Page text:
My research interests are in U.S. history in the late nineteenth and twentieth centuries, the American West and Middle West, American Indian history, and cultural history. My dissertation, "Resounding Voices: American Indians and Audio Technology, 1890–1970," examines Native American use of phonographs and radio, including ethnographic records, commercial records, and broadcasting, as well as Native listenership. I have published short forays into some of this material in California History (JSTOR) and on the Sounding Out! blog.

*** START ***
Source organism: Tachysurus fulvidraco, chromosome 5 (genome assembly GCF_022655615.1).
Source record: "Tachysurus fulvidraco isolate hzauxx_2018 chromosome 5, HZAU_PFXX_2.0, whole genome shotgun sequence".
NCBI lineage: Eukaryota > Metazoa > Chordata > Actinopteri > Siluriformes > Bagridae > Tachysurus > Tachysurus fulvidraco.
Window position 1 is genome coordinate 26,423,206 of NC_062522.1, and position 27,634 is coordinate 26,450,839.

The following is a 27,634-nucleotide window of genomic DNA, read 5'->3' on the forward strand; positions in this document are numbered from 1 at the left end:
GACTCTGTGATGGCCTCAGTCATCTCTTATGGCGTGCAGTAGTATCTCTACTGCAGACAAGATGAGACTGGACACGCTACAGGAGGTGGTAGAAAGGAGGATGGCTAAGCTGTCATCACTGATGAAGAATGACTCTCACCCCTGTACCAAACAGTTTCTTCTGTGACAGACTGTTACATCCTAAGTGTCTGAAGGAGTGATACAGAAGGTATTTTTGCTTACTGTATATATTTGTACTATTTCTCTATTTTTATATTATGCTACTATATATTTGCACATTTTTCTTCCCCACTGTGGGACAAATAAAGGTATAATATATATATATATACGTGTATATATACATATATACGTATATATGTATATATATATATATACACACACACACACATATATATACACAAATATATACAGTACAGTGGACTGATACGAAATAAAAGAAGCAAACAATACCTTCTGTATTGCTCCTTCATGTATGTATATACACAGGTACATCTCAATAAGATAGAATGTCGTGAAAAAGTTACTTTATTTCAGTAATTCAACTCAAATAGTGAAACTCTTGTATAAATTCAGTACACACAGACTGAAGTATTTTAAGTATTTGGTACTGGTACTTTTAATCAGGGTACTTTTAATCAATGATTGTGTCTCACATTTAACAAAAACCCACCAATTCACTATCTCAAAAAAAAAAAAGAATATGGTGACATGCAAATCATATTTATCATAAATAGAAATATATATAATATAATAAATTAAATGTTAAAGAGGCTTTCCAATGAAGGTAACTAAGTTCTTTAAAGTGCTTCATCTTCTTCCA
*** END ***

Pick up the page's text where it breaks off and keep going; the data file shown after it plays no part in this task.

I am also a writer. My first book, Ghost Dances: Proving Up on the Great Plains, was published by Little, Brown in 2012. My essays, articles, and reviews have appeared in South Dakota History quarterly, the New York Times, the Iowa Review online, High Country News, Lapham's Quarterly online, the Rumpus, dislocate, and other publications. In recent years, I have joined the collective M12, which focuses on arts and rural places, as an outlet for both creative energy and public history.
I received a B.A. from Amherst College in 2002 and an MFA in nonfiction writing from Columbia University in 2009.